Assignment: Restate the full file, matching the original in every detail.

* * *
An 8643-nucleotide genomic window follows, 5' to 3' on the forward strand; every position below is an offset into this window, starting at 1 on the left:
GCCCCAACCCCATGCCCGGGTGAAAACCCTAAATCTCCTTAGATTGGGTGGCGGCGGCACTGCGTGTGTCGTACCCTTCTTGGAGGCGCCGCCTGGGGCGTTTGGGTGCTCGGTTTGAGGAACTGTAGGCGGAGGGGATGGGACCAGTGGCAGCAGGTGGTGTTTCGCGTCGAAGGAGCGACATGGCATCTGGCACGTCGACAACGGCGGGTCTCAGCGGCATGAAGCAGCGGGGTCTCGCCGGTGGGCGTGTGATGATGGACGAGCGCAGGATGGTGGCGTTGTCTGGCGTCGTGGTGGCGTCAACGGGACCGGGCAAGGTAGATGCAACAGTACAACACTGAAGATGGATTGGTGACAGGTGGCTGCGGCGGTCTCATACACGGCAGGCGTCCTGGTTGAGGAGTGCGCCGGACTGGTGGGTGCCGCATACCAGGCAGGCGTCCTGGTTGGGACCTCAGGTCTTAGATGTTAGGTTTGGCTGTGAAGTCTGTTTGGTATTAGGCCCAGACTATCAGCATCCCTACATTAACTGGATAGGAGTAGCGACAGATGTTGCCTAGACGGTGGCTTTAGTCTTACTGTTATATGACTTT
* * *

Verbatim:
An 8643-nucleotide genomic window follows, 5' to 3' on the forward strand; every position below is an offset into this window, starting at 1 on the left:
GCCCCAACCCCATGCCCGGGTGAAAACCCTAAATCTCCTTAGATTGGGTGGCGGCGGCACTGCGTGTGTCGTACCCTTCTTGGAGGCGCCGCCTGGGGCGTTTGGGTGCTCGGTTTGAGGAACTGTAGGCGGAGGGGATGGGACCAGTGGCAGCAGGTGGTGTTTCGCGTCGAAGGAGCGACATGGCATCTGGCACGTCGACAACGGCGGGTCTCAGCGGCATGAAGCAGCGGGGTCTCGCCGGTGGGCGTGTGATGATGGACGAGCGCAGGATGGTGGCGTTGTCTGGCGTCGTGGTGGCGTCAACGGGACCGGGCAAGGTAGATGCAACAGTACAACACTGAAGATGGATTGGTGACAGGTGGCTGCGGCGGTCTCATACACGGCAGGCGTCCTGGTTGAGGAGTGCGCCGGACTGGTGGGTGCCGCATACCAGGCAGGCGTCCTGGTTGGGACCTCAGGTCTTAGATGTTAGGTTTGGCTGTGAAGTCTGTTTGGTATTAGGCCCAGACTATCAGCATCCCTACATTAACTGGATAGGAGTAGCGACAGATGTTGCCTAGACGGTGGCTTTAGTCTTACTGTTATATGACTTT